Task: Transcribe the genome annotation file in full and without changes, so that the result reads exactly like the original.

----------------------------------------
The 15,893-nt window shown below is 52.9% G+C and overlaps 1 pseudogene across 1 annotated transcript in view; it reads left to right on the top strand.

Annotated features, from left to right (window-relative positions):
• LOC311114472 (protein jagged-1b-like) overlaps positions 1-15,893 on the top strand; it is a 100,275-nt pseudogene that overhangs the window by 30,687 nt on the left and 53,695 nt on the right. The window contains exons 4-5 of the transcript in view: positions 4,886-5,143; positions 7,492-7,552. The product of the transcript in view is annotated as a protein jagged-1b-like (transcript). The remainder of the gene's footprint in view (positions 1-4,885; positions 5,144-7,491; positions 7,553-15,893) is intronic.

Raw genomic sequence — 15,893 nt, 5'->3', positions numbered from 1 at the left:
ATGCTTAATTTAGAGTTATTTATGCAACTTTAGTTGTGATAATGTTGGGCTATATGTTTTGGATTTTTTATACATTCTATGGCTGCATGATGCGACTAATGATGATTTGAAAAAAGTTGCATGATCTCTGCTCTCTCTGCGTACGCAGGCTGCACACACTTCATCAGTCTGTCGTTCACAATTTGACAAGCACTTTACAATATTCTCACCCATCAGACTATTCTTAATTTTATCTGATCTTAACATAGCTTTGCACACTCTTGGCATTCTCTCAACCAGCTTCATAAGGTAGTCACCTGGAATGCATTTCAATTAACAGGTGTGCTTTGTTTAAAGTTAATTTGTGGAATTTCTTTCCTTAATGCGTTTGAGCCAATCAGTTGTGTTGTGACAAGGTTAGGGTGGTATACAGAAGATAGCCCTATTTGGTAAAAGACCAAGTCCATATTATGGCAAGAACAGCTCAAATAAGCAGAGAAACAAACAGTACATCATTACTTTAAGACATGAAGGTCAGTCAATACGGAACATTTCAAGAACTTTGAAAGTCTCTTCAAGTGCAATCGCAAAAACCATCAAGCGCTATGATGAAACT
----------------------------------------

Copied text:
The 15,893-nt window shown below is 52.9% G+C and overlaps 1 pseudogene across 1 annotated transcript in view; it reads left to right on the top strand.

Annotated features, from left to right (window-relative positions):
• LOC311114472 (protein jagged-1b-like) overlaps positions 1-15,893 on the top strand; it is a 100,275-nt pseudogene that overhangs the window by 30,687 nt on the left and 53,695 nt on the right. The window contains exons 4-5 of the transcript in view: positions 4,886-5,143; positions 7,492-7,552. The product of the transcript in view is annotated as a protein jagged-1b-like (transcript). The remainder of the gene's footprint in view (positions 1-4,885; positions 5,144-7,491; positions 7,553-15,893) is intronic.

Raw genomic sequence — 15,893 nt, 5'->3', positions numbered from 1 at the left:
ATGCTTAATTTAGAGTTATTTATGCAACTTTAGTTGTGATAATGTTGGGCTATATGTTTTGGATTTTTTATACATTCTATGGCTGCATGATGCGACTAATGATGATTTGAAAAAAGTTGCATGATCTCTGCTCTCTCTGCGTACGCAGGCTGCACACACTTCATCAGTCTGTCGTTCACAATTTGACAAGCACTTTACAATATTCTCACCCATCAGACTATTCTTAATTTTATCTGATCTTAACATAGCTTTGCACACTCTTGGCATTCTCTCAACCAGCTTCATAAGGTAGTCACCTGGAATGCATTTCAATTAACAGGTGTGCTTTGTTTAAAGTTAATTTGTGGAATTTCTTTCCTTAATGCGTTTGAGCCAATCAGTTGTGTTGTGACAAGGTTAGGGTGGTATACAGAAGATAGCCCTATTTGGTAAAAGACCAAGTCCATATTATGGCAAGAACAGCTCAAATAAGCAGAGAAACAAACAGTACATCATTACTTTAAGACATGAAGGTCAGTCAATACGGAACATTTCAAGAACTTTGAAAGTCTCTTCAAGTGCAATCGCAAAAACCATCAAGCGCTATGATGAAACT